Show me the coin! (Lk 20:23-20:24)

“Jesus said to them.

‘Show me a denarius!

Whose head

And whose title

Does it bear?’

They said.

‘The Emperor Caesar’s.’”

 

εἶπεν πρὸς αὐτούς

Δείξατέ μοι δηνάριον· τίνος ἔχει εἰκόνα καὶ ἐπιγραφήν; οἱ δὲ εἶπαν Καίσαρος.

 

Luke indicated that Jesus said to them (εἶπεν πρὸς αὐτούς) to show him a denarius (Δείξατέ μοι δηνάριον), which was a Roman coin.  He asked them whose image or head and title or inscription did it have (τίνος ἔχει εἰκόνα καὶ ἐπιγραφήν)?  They said it was the Emperor Caesar’s head and title (οἱ δὲ εἶπαν Καίσαρος).  There was something similar in Matthew, chapter 22:19-21, and in Mark, chapter 12:15-16, almost word for word.  Mark said that Jesus wanted to see the coin that was used for paying the Roman poll tax.  Thus, they brought Jesus one of these small silver Roman coins, a denarius. (φέρετέ μοι δηνάριον).  Jesus then asked them (καὶ λέγει αὐτοῖς) whose image and whose inscription title (Τίνος ἡ εἰκὼν αὕτη καὶ ἡ ἐπιγραφή) were on this coin?  They answered him (οἱ δὲ εἶπαν αὐτῷ) that the image and inscription belonged to the Emperor Caesar (Καίσαρος).  Matthew indicated that Jesus wanted to see the coin that was used for paying the poll tax (ἐπιδείξατέ μοι τὸ νόμισμα τοῦ κήνσου).  They brought or presented him with a small silver Roman coin, a denarius (οἱ δὲ προσήνεγκαν αὐτῷ δηνάριον).  He then asked them (καὶ λέγει αὐτοῖς) whose image and whose inscription title (Τίνος ἡ εἰκὼν αὕτη καὶ ἡ ἐπιγραφή) were on this coin?  They answered (λέγουσιν) that the image and inscription belonged to Emperor Caesar (Καίσαρος).  This was a simple question with a simple answer. Jesus wanted them to bring him the Roman coin, a denarius, worth a little more than a US dollar.  He wanted to see what coin was being used for paying the Roman poll tax.  What kind of money do you use?

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Whose image is on the coin? (Mk 12:16-12:16)

“They brought one coin.

Jesus said to them.

‘Whose head is this?

Whose title is this?

They answered.

‘The emperor Caesar.’”

 

οἱ δὲ ἤνεγκαν. καὶ λέγει αὐτοῖς Τίνος ἡ εἰκὼν αὕτη καὶ ἡ ἐπιγραφή; οἱ δὲ εἶπαν αὐτῷ Καίσαρος.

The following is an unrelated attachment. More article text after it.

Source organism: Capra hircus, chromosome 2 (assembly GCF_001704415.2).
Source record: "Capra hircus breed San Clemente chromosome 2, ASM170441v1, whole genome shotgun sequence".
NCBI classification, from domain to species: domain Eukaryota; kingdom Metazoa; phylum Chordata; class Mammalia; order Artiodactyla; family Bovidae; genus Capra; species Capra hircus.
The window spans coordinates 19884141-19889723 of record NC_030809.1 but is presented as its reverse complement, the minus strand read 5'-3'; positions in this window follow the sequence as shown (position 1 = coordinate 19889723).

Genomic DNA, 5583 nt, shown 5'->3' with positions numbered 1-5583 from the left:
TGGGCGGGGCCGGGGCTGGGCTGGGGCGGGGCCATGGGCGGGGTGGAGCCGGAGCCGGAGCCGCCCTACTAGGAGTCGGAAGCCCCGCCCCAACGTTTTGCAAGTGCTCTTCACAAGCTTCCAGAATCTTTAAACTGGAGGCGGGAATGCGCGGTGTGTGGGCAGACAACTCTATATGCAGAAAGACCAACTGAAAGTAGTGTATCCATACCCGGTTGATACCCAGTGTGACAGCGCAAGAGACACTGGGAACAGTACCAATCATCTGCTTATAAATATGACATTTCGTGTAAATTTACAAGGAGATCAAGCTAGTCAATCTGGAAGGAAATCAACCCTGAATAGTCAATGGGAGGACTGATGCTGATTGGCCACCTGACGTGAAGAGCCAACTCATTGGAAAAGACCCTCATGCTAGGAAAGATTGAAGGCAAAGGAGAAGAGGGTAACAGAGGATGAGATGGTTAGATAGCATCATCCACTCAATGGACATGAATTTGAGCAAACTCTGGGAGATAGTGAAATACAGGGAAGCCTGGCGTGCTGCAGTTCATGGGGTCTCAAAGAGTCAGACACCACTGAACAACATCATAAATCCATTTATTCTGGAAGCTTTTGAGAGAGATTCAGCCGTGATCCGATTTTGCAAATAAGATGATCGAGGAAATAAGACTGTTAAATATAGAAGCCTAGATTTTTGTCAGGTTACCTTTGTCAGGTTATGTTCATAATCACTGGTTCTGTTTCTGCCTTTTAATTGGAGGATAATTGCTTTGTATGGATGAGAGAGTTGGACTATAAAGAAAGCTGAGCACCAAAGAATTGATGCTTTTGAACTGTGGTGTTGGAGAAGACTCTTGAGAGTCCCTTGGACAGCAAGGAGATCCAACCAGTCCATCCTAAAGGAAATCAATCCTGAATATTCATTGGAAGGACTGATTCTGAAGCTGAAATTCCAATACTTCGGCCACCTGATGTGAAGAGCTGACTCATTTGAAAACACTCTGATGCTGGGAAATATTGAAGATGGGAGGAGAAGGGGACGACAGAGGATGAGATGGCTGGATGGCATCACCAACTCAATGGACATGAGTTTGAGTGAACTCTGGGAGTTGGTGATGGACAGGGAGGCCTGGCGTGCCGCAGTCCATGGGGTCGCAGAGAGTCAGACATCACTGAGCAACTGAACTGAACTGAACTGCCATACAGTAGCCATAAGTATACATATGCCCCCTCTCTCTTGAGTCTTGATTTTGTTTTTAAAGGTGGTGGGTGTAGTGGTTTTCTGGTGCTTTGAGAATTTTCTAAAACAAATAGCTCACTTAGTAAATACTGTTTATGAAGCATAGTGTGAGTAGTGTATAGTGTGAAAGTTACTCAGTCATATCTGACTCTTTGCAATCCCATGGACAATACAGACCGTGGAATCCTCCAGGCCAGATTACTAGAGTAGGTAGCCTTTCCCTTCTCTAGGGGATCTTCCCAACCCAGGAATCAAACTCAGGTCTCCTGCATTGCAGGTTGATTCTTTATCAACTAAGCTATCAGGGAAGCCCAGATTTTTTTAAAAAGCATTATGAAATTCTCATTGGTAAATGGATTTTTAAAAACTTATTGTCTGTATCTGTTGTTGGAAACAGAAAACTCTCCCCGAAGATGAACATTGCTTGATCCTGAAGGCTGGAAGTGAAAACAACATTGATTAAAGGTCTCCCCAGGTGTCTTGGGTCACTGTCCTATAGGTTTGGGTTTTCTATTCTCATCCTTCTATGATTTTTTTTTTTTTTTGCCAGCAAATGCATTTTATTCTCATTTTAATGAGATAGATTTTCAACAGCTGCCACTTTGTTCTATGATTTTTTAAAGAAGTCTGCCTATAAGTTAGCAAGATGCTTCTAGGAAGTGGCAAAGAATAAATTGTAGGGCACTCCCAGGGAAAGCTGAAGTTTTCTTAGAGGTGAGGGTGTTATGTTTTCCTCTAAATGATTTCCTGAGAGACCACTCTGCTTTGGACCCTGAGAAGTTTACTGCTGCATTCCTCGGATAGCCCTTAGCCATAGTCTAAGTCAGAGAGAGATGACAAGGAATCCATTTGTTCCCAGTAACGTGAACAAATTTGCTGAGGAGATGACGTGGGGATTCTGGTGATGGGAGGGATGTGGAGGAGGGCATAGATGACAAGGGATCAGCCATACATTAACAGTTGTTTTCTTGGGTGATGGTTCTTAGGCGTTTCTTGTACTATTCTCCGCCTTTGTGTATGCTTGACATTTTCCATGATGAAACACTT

There is something similar in Matthew, chapter 22:19-21, and in Luke, chapter 20:24, almost word for word.  Jesus wanted to see the coin that was used for paying the Roman poll tax.  Mark said that they brought Jesus one of these small silver Roman coins, a denarius. (οἱ δὲ ἤνεγκαν).  Jesus then asked them (καὶ λέγει αὐτοῖς) whose image and whose inscription title (Τίνος ἡ εἰκὼν αὕτη καὶ ἡ ἐπιγραφή) were on this coin?  They answered him (οἱ δὲ εἶπαν αὐτῷ) that the image and inscription belonged to the emperor Caesar (Καίσαρος).  This was a simple question with a simple answer.

The dialogue about the Roman coin (Mt 22:19-22:21)

“Jesus said.

‘Show me the coin

Used for the tax.’

They brought him

A denarius.

He said to them.

‘Whose image is this?

Whose inscription title is this?’

They answered.

‘Caesar’s.’

Then he said to them.

‘Give therefore

To emperor Caesar

The things that are

The emperor’s.

Give to God

The things that

Are God’s.’”

 

ἐπιδείξατέ μοι τὸ νόμισμα τοῦ κήνσου. οἱ δὲ προσήνεγκαν αὐτῷ δηνάριον.

καὶ λέγει αὐτοῖς Τίνος ἡ εἰκὼν αὕτη καὶ ἡ ἐπιγραφή;

λέγουσιν· Καίσαρος. τότε λέγει αὐτοῖς Ἀπόδοτε οὖν τὰ Καίσαρος Καίσαρι καὶ τὰ τοῦ Θεοῦ τῷ Θεῷ.

 

There is something similar in Mark, chapter 12:15-17, and in Luke, chapter 20:24-25.  Jesus wanted to see the coin that was used for paying the poll tax (ἐπιδείξατέ μοι τὸ νόμισμα τοῦ κήνσου).  They brought or presented him with a small silver Roman coin, a denarius (οἱ δὲ προσήνεγκαν αὐτῷ δηνάριον).  He then asked them (καὶ λέγει αὐτοῖς) whose image and whose inscription title (Τίνος ἡ εἰκὼν αὕτη καὶ ἡ ἐπιγραφή) were on this coin?  They answered (λέγουσιν) that the image and inscription belonged to Caesar (Καίσαρος).  Then Jesus responded to them (τότε λέγει αὐτοῖς) by telling them to give to the Roman emperor Caesar the things that belonged to the emperor (Ἀπόδοτε οὖν τὰ Καίσαρος Καίσαρι).  At the same time, they should give to God the things that belong to God (καὶ τὰ τοῦ Θεοῦ τῷ Θεῷ).  With this ambiguous answer, Jesus avoided offending Jewish nationalists and the Roman Empire party and its officials.  Thus, the Roman and Jewish parties were both satisfied and unsatisfied at the same time.  If everything belonged to God, do not pay this tax.  If everything belonged to the Roman empire, pay the tax.  The choice was theirs.  He was not going to tell them what to do.  This statement of Jesus has become the basic Christian understanding of the relationships of church and state.